Elizabeth Hollingsworth

Elizabeth Hollingsworth

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  1. Richard Stubbings September 6, 2012 Reply

    Is there actually a demand for such bags?

  2. Elizabeth Ball September 6, 2012 Reply

    Oh Richard, you’re obviously not a woman! I’m sure you’ve seen your mother, grandmother, sister, wife or girlfriend or female colleague scrabble through her handbag (which invariably, feature black lining inside, making it impossible to see, especially in the dark, or dim lighting) trying to find something in there. It’s a great idea and the bags are classic designs – love the snakeskin! I think they should concentrate their marketing spend on PR with the fashion and lifestyle magazines. I also see this getting a lot of attention in a movie with product placement.

  3. Alison Wren September 7, 2012 Reply

    To me this is a classic case of retailing when you should be wholesaling – concentrate on getting the product into the right stores and leaving the selling side (online and B&M) to the experts. And yes, PR is vital for this kind of product.

  4. Matt Sharper September 7, 2012 Reply

    no richard your thinking is right there is not a big enough demand for bags with lights in them…

    they dont need more pr or to be in a movie with product placement….

  5. Duncan September 8, 2012 Reply

    should have read this


    before starting to commit $750,000.00 to a hazy outcome

  6. Richard Stubbings September 9, 2012 Reply

    My point is, what market research has been done? How big is the actual market? Are there really enough customers prepared to pay $150 for a non designer label bag that happens to have a light inside.

    In my limited experience most decisions to purchase a bag have little to do with the interior and all to do with appearance. Practical considerations rarely matter.

  7. Tao Wong September 11, 2012 Reply

    $150 for a handbag isn’t bad; it’s in the low-mid price range from what I understand. They’ve also got enough of a differentiation that it could sell.

    Completely agree on PR & Wholesale.

    For print; you need to commit to at least 6 months I’d say to a year; especially when you are brand building. I’d have taken their budget for print and committed to smaller ads for a longer period.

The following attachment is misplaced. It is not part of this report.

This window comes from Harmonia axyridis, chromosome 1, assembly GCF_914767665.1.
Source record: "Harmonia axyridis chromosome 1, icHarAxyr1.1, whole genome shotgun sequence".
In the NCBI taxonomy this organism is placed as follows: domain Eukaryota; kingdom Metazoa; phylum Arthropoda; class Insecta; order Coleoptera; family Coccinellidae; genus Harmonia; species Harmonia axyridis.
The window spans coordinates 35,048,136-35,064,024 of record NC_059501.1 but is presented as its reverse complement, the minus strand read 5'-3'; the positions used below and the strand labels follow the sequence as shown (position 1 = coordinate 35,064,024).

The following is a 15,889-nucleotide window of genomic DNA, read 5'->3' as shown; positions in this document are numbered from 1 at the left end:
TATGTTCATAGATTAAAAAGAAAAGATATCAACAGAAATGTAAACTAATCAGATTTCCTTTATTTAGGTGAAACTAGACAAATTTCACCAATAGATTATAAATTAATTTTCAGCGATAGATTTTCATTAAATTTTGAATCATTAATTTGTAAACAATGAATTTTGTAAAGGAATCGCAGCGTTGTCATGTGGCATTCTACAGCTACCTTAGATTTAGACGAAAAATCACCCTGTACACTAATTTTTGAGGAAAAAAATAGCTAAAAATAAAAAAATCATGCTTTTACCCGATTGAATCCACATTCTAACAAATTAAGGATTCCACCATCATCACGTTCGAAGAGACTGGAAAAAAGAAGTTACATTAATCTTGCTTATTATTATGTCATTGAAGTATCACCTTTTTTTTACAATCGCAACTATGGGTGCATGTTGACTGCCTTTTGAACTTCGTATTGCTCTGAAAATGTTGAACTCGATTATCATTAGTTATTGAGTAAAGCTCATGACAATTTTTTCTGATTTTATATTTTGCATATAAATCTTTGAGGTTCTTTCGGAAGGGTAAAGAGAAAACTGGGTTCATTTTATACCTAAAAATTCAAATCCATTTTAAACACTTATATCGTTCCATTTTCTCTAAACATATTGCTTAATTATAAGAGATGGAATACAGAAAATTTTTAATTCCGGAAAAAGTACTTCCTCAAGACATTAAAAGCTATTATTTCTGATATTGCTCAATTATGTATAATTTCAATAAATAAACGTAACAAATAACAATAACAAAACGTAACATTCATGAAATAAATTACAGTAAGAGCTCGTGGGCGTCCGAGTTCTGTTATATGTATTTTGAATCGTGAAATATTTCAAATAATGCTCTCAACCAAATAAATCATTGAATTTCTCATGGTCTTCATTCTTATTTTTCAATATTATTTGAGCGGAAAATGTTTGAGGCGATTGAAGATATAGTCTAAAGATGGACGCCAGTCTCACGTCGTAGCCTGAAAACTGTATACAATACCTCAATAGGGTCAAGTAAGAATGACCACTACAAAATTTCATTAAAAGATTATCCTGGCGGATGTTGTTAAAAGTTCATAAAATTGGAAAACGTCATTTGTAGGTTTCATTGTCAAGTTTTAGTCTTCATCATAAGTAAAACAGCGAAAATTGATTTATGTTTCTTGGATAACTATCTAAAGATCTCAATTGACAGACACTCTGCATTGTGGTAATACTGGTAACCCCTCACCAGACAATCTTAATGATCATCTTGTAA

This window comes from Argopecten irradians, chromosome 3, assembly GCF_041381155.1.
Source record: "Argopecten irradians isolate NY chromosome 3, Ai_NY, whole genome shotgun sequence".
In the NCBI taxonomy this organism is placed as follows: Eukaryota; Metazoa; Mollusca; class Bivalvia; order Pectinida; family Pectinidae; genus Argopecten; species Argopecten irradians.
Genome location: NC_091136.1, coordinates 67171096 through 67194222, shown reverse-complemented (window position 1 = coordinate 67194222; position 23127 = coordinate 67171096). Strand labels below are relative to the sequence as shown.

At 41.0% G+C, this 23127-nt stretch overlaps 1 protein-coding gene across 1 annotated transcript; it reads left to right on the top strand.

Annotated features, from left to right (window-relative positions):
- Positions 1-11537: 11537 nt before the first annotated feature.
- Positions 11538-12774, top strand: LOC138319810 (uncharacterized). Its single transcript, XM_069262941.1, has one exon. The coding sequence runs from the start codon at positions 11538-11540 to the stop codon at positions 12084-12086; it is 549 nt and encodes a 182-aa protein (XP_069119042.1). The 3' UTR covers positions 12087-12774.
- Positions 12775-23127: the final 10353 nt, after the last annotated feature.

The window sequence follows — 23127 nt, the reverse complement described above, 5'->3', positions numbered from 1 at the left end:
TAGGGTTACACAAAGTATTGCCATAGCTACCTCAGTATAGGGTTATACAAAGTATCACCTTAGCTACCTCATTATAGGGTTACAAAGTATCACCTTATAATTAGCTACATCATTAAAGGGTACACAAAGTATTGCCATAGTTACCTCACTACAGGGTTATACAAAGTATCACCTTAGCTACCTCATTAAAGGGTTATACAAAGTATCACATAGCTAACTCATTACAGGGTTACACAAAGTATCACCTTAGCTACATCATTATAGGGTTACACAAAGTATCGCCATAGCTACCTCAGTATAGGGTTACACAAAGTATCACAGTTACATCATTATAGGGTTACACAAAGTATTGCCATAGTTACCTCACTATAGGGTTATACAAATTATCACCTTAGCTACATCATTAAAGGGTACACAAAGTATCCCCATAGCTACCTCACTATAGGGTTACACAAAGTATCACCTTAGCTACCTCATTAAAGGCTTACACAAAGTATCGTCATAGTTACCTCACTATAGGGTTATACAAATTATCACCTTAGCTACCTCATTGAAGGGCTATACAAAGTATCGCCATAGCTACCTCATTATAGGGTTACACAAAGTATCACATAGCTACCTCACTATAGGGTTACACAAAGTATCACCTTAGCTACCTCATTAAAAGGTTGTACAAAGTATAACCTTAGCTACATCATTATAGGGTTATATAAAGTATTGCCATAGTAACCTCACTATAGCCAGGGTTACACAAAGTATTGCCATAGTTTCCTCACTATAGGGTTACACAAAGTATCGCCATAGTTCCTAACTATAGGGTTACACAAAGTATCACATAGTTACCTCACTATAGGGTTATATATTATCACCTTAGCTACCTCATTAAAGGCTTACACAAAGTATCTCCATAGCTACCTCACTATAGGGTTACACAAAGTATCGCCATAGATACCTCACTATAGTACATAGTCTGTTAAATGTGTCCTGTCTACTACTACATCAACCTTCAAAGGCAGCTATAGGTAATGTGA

Also; SEO is great if you get the right people or do it right – but if your SEO firm isn’t integrating with PR for the bags, they aren’t doing it right. It should be an integrated campaign.

    Their website should also take advantage of all the PR they are doing / have done. I don’t really see it through a quick run-through. Nor are the product photos doing their items justice – if it lights up, then do at least one shot in the dark!

    I’d also consider doing product videos for something like this.

  8. Elizabeth Ball September 12, 2012 Reply

    Thanks Tao, I think video would be a brilliant way to showcase these.

  9. Peter Tran September 19, 2012 Reply

    Can someone please tell me that I"m not looking at their newest/current website

    I think they need to do something with their brand image.., or I should say, they need a face lift for their current website.

    Don’t have a very good example but I can just take these eBay listings ( from the same client that I’m working with) and we can clearly see the idea here

  10. Elizabeth Ball September 21, 2012 Reply

    Peter, you’re right! They are. But I think they should be using this subcategory page photo as their hero image as it provides the benefit so clearly:

    However I can’t see what you’re referring to with your client’s ebay store links?

  11. Carole Kelderman November 18, 2014 Reply

    I invented a similar products in the 70’s and 1998 and hold several active patents. In an effort to provide them an opportunity for transparency, I inquired about their patent and received no response. They claim they have a patent but it never shows up in a search of the USPTO. The “world patent” site shows they withdrew their application. I asked then for a patent number but they failed to respond. There may be a delay in publishing records, etc. but conventional means unearth no patents. It would be prudent to be more transparent so that there is not a question about infringement. Perhaps you could do an update with accurate information? Thank you.

  12. Elizabeth Ball November 18, 2014 Reply

    Carol, I will pass your comment on and hopefully they will respond.

    • Tamara Leuty November 19, 2014 Reply

      My name is Tamara Leuty CEO and designer inventor of Glass Handbag Inc. I would like to update and correct a few things mentioned. I am the sole designer of Glass Handbag we did not go look for a design team. This is a 1 women operation design wise. I have a long 20 year background working in fashion in one way or the other, from Modeling, fashion photography and advertising, wardrobe styling and so on. My mission is to create a fashionable handbag first and foremost that happens to have a highly functioning, durable lighting element inside to help you out when looking for your things.

      Secondly I do have multiple patent that are filed. I did not receive any correspondence from you directly. Feel free to email me through our website. We have done an extensive search on lighted handbags and people have been doing it since the 50’s. If you have any real issues, I can direct you to my patent attorney. Thank you, Tamara Leuty

      • Tom Neulieb November 25, 2014 Reply

        Patent numbers? Attorney contact information? Thank you.

        • Elizabeth Ball November 25, 2014

          Tom, please contact Tamara via the Glass Handbag website if you have any queries regarding further details of their patent or their attorney.